Zen pencils: a quick look at drawing pencils

Choosing the right pencil for drawing and shading

Let me start by saying that I am not an authority on pencils. I like to roughly sketch in a drawing and then go in with paints. But when I was starting out, I did quite a lot of research on pencils and grades, and I remember that some of this information was really hard to find. A lot of this information has been sitting in a note on my phone; I hope you find it of use.

We start with the most common pencil – the HB pencil. These are the pencil packs you’ll get at every store, and is what you’ve probably used all your life. HB pencils stand for hard black pencils – think of them as all round pencils that are excellent for writing, sketching, doodling. When it comes to finer drawing and shading, though, you will need to invest in a couple of different grades of pencils.

Grading for graphite pencils

But to know which pencils to buy, you need to understand pencil grading. Broadly, you will need either a H or a B pencil.

H pencils indicate the hardness of a pencil. The harder a pencil, the lighter it will be. For example, a 4H pencil is harder than a 2H pencil and is also lighter than a 2H pencil. Put simply, the bigger the number, the harder and lighter it is.

B pencils refer to the blackness, or darkness, of a pencil. These pencils are softer and leave more graphite on the paper – the darker the pencil, the softer it is. For example, a 5B is softer than a 2B and is also darker than a 2B. Put simply, the bigger the number, the softer and darker it is.

Choosing the right pencil grade for drawing and shading

So should you run out and buy the darkest B pencil you can find? Perhaps not. A 6B pencil, which is the softest that you can find, is so soft that it doesn’t hold its tip at all. It also looks tends to look quite grainy.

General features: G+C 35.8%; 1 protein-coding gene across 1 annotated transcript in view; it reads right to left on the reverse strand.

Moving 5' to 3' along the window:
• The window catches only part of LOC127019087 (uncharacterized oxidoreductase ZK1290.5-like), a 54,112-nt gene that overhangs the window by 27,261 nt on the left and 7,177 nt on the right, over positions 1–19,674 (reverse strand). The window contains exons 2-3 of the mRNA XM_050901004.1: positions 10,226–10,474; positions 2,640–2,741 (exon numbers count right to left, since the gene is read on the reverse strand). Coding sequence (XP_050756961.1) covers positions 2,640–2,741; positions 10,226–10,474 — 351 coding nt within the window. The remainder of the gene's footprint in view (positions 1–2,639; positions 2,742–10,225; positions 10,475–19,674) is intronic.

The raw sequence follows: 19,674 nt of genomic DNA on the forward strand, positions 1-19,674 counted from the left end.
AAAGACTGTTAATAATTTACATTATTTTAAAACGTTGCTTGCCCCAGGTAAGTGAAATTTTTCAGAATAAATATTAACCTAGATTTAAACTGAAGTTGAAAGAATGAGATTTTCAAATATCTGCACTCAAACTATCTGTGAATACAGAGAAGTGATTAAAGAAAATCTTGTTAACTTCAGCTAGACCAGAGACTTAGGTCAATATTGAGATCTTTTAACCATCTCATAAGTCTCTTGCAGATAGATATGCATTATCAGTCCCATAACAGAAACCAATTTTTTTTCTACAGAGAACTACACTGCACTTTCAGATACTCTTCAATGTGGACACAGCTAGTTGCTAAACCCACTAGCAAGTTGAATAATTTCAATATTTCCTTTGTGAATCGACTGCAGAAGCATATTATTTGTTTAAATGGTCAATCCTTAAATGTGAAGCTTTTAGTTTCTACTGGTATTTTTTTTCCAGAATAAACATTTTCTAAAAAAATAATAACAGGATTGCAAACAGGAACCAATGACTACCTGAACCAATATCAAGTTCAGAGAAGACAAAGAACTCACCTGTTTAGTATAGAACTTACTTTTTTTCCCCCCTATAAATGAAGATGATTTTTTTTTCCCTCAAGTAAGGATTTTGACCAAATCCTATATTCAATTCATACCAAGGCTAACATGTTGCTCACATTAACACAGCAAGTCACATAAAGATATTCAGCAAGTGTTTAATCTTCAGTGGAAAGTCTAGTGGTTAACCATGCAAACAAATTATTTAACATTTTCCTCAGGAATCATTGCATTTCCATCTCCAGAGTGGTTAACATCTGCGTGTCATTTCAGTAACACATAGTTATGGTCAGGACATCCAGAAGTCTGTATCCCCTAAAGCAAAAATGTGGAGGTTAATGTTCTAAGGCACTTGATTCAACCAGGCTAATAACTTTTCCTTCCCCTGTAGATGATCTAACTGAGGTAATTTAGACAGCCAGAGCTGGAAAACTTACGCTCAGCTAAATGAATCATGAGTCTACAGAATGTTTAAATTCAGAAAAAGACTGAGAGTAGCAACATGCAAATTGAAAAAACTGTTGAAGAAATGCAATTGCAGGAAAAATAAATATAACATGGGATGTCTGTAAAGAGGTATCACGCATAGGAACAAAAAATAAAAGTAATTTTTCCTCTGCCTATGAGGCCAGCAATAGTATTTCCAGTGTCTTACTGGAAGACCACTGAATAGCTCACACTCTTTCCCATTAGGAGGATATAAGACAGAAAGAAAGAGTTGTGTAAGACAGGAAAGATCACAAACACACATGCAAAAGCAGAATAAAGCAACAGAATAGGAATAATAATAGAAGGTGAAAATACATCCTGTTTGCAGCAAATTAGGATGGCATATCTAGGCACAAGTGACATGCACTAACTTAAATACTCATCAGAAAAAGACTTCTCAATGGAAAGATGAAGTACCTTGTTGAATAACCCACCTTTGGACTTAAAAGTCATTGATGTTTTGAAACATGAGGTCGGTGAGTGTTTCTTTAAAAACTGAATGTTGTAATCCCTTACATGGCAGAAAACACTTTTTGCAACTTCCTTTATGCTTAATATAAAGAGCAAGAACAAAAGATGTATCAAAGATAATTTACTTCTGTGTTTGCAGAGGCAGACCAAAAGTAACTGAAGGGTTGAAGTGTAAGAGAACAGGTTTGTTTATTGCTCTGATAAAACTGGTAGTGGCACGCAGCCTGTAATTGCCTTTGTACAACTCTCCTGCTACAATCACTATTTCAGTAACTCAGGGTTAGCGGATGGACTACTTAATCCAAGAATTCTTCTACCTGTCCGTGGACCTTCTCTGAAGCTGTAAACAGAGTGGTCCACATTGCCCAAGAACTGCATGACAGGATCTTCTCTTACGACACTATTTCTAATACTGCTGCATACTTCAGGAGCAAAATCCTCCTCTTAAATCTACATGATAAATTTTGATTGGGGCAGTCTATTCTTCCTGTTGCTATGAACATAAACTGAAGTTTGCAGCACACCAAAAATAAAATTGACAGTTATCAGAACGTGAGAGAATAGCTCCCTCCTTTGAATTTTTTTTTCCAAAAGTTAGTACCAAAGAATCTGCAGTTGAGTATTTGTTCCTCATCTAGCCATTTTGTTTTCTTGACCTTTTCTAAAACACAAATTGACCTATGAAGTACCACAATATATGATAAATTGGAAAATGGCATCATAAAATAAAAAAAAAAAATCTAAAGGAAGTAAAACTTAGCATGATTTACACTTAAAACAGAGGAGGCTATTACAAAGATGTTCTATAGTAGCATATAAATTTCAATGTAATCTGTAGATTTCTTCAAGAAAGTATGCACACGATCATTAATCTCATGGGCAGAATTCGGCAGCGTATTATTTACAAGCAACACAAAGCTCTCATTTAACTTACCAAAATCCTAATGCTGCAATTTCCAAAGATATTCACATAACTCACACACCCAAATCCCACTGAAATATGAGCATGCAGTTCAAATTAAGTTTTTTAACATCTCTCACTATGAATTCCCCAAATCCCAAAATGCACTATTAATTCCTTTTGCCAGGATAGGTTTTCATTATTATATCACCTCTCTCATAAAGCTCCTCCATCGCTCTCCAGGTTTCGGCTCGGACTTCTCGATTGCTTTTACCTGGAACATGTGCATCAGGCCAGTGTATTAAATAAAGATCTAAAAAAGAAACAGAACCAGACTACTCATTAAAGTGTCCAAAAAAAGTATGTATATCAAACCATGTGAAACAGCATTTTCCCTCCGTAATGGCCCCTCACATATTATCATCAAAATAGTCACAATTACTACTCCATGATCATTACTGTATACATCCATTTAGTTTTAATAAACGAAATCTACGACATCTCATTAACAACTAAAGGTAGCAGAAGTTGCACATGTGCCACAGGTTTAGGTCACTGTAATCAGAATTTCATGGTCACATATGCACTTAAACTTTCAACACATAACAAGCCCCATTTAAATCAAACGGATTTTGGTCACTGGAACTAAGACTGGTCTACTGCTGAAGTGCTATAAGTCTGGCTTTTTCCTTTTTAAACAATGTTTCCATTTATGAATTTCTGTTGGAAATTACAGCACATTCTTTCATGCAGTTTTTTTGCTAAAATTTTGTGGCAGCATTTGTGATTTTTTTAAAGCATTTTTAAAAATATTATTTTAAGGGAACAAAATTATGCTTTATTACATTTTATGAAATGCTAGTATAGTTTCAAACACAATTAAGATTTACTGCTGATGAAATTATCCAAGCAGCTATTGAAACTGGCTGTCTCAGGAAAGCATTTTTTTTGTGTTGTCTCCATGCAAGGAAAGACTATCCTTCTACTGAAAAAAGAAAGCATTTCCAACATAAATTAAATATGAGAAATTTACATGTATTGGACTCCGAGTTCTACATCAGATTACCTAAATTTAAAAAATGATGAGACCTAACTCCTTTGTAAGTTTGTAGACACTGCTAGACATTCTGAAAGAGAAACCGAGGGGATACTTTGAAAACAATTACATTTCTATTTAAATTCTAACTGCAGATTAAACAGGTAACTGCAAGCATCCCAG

On the other end of the spectrum, the harder a H pencil is, the harder it is and the easier it holds its point. However, the harder it gets, the greyer the pencil gets, and the more easily it leaves a dent in your paper.

Put this information to work: Pick a few different grades of pencils and swatch them. That way, you will know exactly how they work and what they can be best used for.

Posted in Art Journaling, Artists Toolbox and tagged , , , , , , .


  1. The right kind of pencil can make or break your sketch. Thanks for providing such valuable feedback all through the challenge. Your posts are quite resourceful to the artist community. Congratulations on finishing the challenge successfully!

  2. I will never be looking at pencils with casualness again. Never knew all these details.
    April has been an insightful and informative month regarding Arts and Supplies. Thanks for sharing all about it. It was good to connect with you through this challenge, Shinjini 🙂

  3. this is so helpful! now i understand the H & B, and the grading! I plan to try my hand at sketching later this year, and this will be helpful! I know that shading can really make a difference to a sketch – probably all the difference 🙂

Leave a Reply